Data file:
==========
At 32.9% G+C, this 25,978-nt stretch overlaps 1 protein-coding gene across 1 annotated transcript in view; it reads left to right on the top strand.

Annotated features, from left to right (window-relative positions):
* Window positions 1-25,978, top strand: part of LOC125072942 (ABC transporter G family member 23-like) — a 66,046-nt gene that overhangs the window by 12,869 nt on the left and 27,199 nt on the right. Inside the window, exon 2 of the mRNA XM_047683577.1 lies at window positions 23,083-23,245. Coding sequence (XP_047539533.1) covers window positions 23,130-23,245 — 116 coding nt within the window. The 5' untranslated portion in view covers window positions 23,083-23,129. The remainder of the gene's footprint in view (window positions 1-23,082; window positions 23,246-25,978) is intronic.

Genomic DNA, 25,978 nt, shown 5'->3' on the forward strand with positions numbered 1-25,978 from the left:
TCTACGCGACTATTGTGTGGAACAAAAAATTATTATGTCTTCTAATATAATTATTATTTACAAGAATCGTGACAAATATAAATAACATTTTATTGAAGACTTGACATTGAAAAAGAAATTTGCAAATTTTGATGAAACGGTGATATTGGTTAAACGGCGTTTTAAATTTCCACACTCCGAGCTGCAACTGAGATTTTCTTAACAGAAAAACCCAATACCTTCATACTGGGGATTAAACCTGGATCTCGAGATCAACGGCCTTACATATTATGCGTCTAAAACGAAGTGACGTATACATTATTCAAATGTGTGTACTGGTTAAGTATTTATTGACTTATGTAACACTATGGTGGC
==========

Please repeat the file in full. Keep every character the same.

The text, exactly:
At 32.9% G+C, this 25,978-nt stretch overlaps 1 protein-coding gene across 1 annotated transcript in view; it reads left to right on the top strand.

Annotated features, from left to right (window-relative positions):
* Window positions 1-25,978, top strand: part of LOC125072942 (ABC transporter G family member 23-like) — a 66,046-nt gene that overhangs the window by 12,869 nt on the left and 27,199 nt on the right. Inside the window, exon 2 of the mRNA XM_047683577.1 lies at window positions 23,083-23,245. Coding sequence (XP_047539533.1) covers window positions 23,130-23,245 — 116 coding nt within the window. The 5' untranslated portion in view covers window positions 23,083-23,129. The remainder of the gene's footprint in view (window positions 1-23,082; window positions 23,246-25,978) is intronic.

Genomic DNA, 25,978 nt, shown 5'->3' on the forward strand with positions numbered 1-25,978 from the left:
TCTACGCGACTATTGTGTGGAACAAAAAATTATTATGTCTTCTAATATAATTATTATTTACAAGAATCGTGACAAATATAAATAACATTTTATTGAAGACTTGACATTGAAAAAGAAATTTGCAAATTTTGATGAAACGGTGATATTGGTTAAACGGCGTTTTAAATTTCCACACTCCGAGCTGCAACTGAGATTTTCTTAACAGAAAAACCCAATACCTTCATACTGGGGATTAAACCTGGATCTCGAGATCAACGGCCTTACATATTATGCGTCTAAAACGAAGTGACGTATACATTATTCAAATGTGTGTACTGGTTAAGTATTTATTGACTTATGTAACACTATGGTGGC